Two years after first coming on board the film, the pair have unexpectedly departed the project, leaving the fate of the still-filming feature up in the air, even as Lucasfilm vows to charge forward with a new director in order to meet a planned 2018 release date. But the film that Lord and Miller were in the midst of making is now, at least in part, long gone.
With weeks left on the original shoot and an already-scheduled series of reshoots planned for later this summer, whichever director steps in will be able to lens plenty in his or her own vision (or, perhaps more appropriately, in Lucasfilm’s vision), to say nothing of the possibility that still more material will be shot and an editing process that could drastically change whatever it is that Lord and Miller were planning. Now there’s an entire “Star Wars” film we’ll never get to see.
When Lord and Miller were first announced for the project in July of 2015 (shared first, as these things so often are, on the official Star Wars website), the statement pointed directly to “their unique creative chemistry.” But their exclusive association with comedies went unacknowledged; their previous efforts were referenced by the studio as “critically acclaimed” films. Perhaps the disconnect started there, with Lucasfilm leaning more on accolades than style when showing off its new directors.
To be fair, while Lord and Miller traffic firmly in comedies, from “Cloudy With a Chance of Meatballs” to “21 Jump Street,” their films are well-liked by both audiences and critics. That’s not often the case with broad comedies and says a lot about their unique appeal. Lord and Miller don’t have indie roots the way some filmmakers do, but they maintain an aura of independence associated with the quality of their work. Each of their four directorial outings are “Certified Fresh” on Rotten Tomatoes, with high enough critical ratings to put them in the top tier of released films. They’ve made money, too, over $700 million, and each of those four features opened in the top spot on their designated weekend.
When they started working on the Han Solo film, Lord and Miller struck a tone consistent with expectations from these distinctive storytellers. “We promise to take risks, to give the audience a fresh experience, and we pledge ourselves to be faithful stewards of these characters who mean so much to us,” they said in a statement at the time. “This is a dream come true for us. And not the kind of dream where you’re late for work and all your clothes are made of pudding, but the kind of dream where you get to make a film with some of the greatest characters ever, in a film franchise you’ve loved since before you can remember having dreams at all.”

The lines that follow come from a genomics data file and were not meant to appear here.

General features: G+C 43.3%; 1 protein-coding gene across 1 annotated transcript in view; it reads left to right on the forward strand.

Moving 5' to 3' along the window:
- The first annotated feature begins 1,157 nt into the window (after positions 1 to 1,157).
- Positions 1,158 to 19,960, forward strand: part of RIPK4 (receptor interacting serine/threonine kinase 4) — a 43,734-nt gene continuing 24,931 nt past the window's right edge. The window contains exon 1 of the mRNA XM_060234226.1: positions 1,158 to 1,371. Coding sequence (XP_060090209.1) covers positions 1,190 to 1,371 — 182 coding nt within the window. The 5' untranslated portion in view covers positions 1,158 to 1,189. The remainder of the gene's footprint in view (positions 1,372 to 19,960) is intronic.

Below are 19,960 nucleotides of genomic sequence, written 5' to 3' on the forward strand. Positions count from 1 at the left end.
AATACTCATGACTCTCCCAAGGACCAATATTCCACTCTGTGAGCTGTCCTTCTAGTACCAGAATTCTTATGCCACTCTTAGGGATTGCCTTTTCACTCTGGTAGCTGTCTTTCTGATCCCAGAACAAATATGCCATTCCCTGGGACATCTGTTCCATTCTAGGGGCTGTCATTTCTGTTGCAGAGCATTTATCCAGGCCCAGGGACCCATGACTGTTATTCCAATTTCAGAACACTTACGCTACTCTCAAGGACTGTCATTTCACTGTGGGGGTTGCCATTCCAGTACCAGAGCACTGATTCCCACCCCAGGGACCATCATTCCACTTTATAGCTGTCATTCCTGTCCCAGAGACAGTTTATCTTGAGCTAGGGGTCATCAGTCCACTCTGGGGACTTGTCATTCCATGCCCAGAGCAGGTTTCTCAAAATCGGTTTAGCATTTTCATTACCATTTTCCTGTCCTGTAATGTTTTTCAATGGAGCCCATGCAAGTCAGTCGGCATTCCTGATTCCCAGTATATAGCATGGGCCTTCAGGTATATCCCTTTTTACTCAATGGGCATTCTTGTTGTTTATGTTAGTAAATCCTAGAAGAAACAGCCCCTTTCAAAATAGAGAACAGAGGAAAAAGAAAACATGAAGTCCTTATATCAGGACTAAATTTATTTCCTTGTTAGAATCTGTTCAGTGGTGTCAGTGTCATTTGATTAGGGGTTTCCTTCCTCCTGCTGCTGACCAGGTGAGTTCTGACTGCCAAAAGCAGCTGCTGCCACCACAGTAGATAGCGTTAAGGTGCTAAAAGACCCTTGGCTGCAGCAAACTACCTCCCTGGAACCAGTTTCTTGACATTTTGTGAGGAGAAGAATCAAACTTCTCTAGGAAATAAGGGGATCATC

Back then, both Lucasfilm head and producer Kathleen Kennedy and producer and screenwriter Lawrence Kasdan — who would later reportedly “clash” with the filmmakers, until they were fired — seemed to embrace that. In his own statement, Kasdan called the duo “two of the smartest, funniest and most original filmmakers around, and the ideal choice to tell the story of Han Solo, one of the coolest characters in the galaxy.”
Kennedy played up their wit. “It’s not just any filmmaker who can tell the story of such a beloved icon like Han Solo, and I’m excited to say we’ve found the perfect team to handle the task,” she said. “Larry and Jon [Kasdan, co-screenwriter] know all there is to know about the character, and Chris and Phil will bring their wit, style, energy and heart to tell Han’s story.”
If you want sharply-crafted humor in your film, you hire Lord and Miller. That’s what they will give you. Their sweet spot is blending the silly with the smart, and going for low-hanging fruit with gusto and style (their already-iconic “Channing Tatum takes way too many drugs” scene in “21 Jump Street” is hilarious and weird and fun, easy material elevated by their intelligence). They delight in twisting genres into new shapes, taking something that sounds tired (like a “Jump Street” movie revival or an adult-leaning adaptation of a classic kids book) and making something original and fun out of it.
In retrospect, those attributes were never going to fly in the “Star Wars” environment, one beholden to fitting even so-called standalone stories into a larger framework.